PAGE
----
Thursday, April 21, 2011

You need to step up on a step to reach an object on a high shelf over your head. Your starting point should be anatomical position and your finishing point should be the position you are in once your hand has reached the object overhead. Trace the nerve impulse, listing the “macroscopic” structures and steps in as much detail as possible, from which your brain sends the message to the appropriate muscles to step up one step.

Stepping up one step is a conscious, voluntary muscular movement. Most of the command of such movement takes place in the CNS, with the exception of the final impulse from the spinal nerves to the muscle, which happens in the PNS. The conscious thought of the movement happens in the primary motor area, frontal lobe of the cerebral cortex, the part of the brain that allows conscious control of skeletal muscles. I am going to assume that the step up movement happens with the right leg, hence the motor cortex on the left side of the brain controls the muscles in case (right leg). When the movement decision occurs, the cerebellum takes charge and coordinates the movement ordered by the cortex. The thalamus transmits information from the cerebellum to the motor area of the cerebral cortex. At this point axons from the cerebellum and the cerebral cortex form synapses with the red nuclei in the midbrain of the brain stem to coordinate the muscular movement. The impulse passes through the cerebral peduncles of the midbrain, where axons of motor neurons further conduct the nerve impulse to the pons, then to the medulla oblongata’s white matter where the motor tracts extend into the spinal cord. The pathway of the impulse passes through the motor tract synapses with the large alpha motor neurons, located at the appropriate levels of the spinal cord, in the anterior horns of the spinal grey matter, which send impulses through the spinal nerves (we are now in the PNS) of the ventral root, where axons of somatic motor neurons conduct nerve impulses of contraction to the iliacus, fascia latae, and psoas major, which contract to flex the thigh/femur at the hip joint. Other muscles involved in stepping up a step are: sartorius (flexes the hip and the knee), the hamstrings (extend the hip and flex the knee), tibialis anterior (executes the dorsiflexion of the foot), gastrocnemius (executes plantar flexion of the foot and flexion of the knee), and gluteus maximus (extends and steadies the femur).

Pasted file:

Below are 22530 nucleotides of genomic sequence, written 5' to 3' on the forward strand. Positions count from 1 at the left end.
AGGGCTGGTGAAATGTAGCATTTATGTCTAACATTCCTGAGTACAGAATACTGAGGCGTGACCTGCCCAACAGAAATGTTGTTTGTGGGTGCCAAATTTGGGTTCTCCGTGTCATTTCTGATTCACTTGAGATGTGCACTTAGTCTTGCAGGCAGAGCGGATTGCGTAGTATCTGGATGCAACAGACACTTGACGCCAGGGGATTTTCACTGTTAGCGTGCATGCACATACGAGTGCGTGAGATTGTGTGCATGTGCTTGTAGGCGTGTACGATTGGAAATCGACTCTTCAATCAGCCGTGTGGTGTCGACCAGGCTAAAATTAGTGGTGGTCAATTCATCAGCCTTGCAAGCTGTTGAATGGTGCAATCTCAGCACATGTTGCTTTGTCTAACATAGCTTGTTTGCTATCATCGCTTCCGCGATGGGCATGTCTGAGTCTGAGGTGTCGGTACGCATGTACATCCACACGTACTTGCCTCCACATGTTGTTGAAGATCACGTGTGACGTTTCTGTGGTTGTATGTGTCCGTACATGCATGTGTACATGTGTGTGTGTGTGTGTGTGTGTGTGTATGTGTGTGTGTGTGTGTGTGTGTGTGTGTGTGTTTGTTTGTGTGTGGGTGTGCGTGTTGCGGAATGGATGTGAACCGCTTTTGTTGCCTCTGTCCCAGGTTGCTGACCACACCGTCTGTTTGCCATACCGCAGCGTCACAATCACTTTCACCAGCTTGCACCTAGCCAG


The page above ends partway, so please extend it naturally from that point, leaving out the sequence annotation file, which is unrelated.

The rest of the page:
Tortora, G.J., Derrickson B. (2010).  Introduction to the Human Body:  The Essentials of Anatomy and Physiology (8th Ed.).  Hoboken, NJ: John Wiley & Sons, Inc. 

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